Bill Fischer was fuming, his face flushed with anger, unhappy with the work of his pitching proteges during the June series in Los Angeles. The Cincinnati Reds' pitching coach lined his men up against the left field fence.

"I was chewing them out," Fischer explained.

Tom Hume, his ace reliever, told a different story. "He asked us if we'd seen the cocaine story in Sports Illustrated," Hume said. "We said we had."

"He asked, 'Do you guys use cocaine?' We said no. He said, 'Then start (using it).' "

Some joke.

But such is life with the absurd Cincinnati Reds. They were once called the Big Red Machine. Bards of Cincinnati now prefer the Big Dead Machine. The team that compiled the best record in all of baseball during last year's fractured season is battling Minnesota for the worst 1982 record in all of baseball--almost 25 games out of first place.

Manager John McNamara, his fate apparently sealed when he admitted that Reds President Dick Wagner was dictating some personnel moves afield, was fired July 21. Russ Nixon, the third base coach, was named as the replacement.

It has been the strangest of seasons in a city not used to losing at baseball.

Going into 1982, the Reds had compiled 14 winning seasons in 15 years, including World Series triumphs in 1975 and 1976. To be wallowing far beneath teams like San Diego and Atlanta is pure sacrilege in this baseball-mad town.

These days, the fans of Cincinnati are angry. Piqued. Feeling betrayed. The source of their anger is directed at the man they perceive as having sucked the life out of the Reds, Dick Wagner.

The nightmare by the Ohio River is all his. It is the product of the Wagner master plan that was supposed to combine reasoned economics--that is, holding the line on exorbitant salaries--and shrewd trading. Bring in a few new faces, count on the veterans, like Tom Seaver and Johnny Bench, and develop the farm system.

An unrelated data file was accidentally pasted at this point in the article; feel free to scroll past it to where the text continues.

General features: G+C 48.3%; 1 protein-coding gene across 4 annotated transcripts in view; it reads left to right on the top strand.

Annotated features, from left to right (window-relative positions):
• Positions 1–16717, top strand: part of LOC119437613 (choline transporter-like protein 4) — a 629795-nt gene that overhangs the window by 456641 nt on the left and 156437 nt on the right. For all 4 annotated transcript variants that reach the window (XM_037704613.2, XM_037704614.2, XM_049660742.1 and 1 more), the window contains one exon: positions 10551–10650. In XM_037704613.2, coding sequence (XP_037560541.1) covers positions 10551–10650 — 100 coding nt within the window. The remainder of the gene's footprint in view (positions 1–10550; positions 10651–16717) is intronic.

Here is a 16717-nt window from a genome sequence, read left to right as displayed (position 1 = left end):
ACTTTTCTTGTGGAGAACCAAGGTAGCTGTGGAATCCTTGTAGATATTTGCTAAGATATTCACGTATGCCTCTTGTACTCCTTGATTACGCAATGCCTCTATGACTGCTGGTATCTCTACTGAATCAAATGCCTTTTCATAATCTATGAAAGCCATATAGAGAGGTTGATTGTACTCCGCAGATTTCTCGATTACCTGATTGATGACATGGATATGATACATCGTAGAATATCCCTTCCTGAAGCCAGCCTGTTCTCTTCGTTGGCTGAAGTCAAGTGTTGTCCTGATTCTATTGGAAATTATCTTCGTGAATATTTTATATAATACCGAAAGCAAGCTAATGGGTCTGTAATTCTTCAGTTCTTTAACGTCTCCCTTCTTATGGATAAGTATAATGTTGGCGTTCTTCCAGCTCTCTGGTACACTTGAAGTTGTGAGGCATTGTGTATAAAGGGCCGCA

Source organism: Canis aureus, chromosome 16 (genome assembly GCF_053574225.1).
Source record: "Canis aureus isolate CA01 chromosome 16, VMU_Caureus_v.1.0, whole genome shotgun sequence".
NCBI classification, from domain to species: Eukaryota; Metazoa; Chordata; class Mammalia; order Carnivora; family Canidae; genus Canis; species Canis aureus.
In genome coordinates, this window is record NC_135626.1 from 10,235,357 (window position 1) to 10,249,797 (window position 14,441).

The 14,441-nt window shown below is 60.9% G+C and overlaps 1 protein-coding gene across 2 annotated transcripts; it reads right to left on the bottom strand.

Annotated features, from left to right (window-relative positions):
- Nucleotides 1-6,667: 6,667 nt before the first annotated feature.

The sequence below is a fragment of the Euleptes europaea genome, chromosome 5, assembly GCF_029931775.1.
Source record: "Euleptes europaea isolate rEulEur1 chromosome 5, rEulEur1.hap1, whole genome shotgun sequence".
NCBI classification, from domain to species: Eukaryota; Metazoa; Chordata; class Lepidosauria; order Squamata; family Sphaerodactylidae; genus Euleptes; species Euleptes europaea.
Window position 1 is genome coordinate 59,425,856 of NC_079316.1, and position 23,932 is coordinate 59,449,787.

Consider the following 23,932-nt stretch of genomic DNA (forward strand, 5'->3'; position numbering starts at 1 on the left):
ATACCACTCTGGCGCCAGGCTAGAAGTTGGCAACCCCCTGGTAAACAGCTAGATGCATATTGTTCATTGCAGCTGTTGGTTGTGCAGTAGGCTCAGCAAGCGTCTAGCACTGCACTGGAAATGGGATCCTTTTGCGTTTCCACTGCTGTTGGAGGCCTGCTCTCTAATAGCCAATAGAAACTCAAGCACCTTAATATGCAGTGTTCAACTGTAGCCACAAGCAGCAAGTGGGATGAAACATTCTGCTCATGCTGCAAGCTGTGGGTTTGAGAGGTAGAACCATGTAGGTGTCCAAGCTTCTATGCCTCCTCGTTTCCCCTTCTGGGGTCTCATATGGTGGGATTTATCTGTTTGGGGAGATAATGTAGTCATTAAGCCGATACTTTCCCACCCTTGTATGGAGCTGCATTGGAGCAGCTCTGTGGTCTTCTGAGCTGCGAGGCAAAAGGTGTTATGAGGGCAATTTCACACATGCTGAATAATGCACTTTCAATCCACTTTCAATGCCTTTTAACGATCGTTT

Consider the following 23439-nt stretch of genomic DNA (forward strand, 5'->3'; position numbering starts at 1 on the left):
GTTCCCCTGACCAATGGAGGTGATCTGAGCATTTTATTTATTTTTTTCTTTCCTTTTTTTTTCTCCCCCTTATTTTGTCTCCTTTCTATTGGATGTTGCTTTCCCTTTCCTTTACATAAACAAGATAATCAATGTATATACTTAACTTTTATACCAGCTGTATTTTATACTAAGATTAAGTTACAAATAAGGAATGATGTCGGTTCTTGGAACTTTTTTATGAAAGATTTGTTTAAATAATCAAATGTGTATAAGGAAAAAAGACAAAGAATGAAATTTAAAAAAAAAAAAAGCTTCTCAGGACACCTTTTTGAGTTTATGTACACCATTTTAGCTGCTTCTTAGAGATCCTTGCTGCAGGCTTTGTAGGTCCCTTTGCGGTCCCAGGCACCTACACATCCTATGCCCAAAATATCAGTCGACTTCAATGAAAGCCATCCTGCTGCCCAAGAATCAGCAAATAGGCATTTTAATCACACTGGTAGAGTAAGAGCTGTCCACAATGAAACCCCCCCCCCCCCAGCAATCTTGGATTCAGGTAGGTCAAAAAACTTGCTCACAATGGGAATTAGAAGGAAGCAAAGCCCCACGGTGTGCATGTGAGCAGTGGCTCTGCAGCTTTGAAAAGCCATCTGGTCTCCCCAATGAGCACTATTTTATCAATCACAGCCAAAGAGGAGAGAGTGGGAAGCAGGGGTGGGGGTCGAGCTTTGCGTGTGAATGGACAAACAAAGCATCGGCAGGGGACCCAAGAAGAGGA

So Wagner went to work. Outfielder Ken Griffey was traded to the New York Yankees for Brian Ryder and Fred Tolliver, who are in the minor leagues. Third baseman Ray Knight was dealt to the Houston Astros for Cesar Cedeno; Knight now leads the league in batting.

George Foster, the National League's most valuable player in 1977, was sent to the New York Mets for catcher Alex Trevino and pitchers Jim Kern and Greg Harris. Dave Collins, the Reds' speedy but defensively unreliable outfielder, was left free to test the free-agent market and was grabbed by the Yankees. Catcher Joe Nolan was sent to the Baltimore Orioles for minor leaguers Dallas Williams and Brooks Carey.

"You either give them the key to Fort Knox," Wagner has said, "or you let them go."

Wagner, in interpreting the conservative Cincinnati organization's thrifty fiscal policies, let his people go. It is the Reds' front office philosophy that by developing a strong farm system, you create surpluses that may be used to acquire players to fill needs at other positions.

Through the '70s, the Reds' way of doing business worked. The team won six division titles, four NL pennants and two World Series, while drawing more than 2 million fans yearly to Riverfront Stadium during 1973-80.

The question of 1982 remains: "Was the Big Red Machine dismantled too quickly? Did Wagner give up too much at one time?"

Foster, Collins and Griffey, as last year's outfield, accounted for 192 of the Reds' 464 runs scored and 147 RBI. The armchair general managers are having a field day.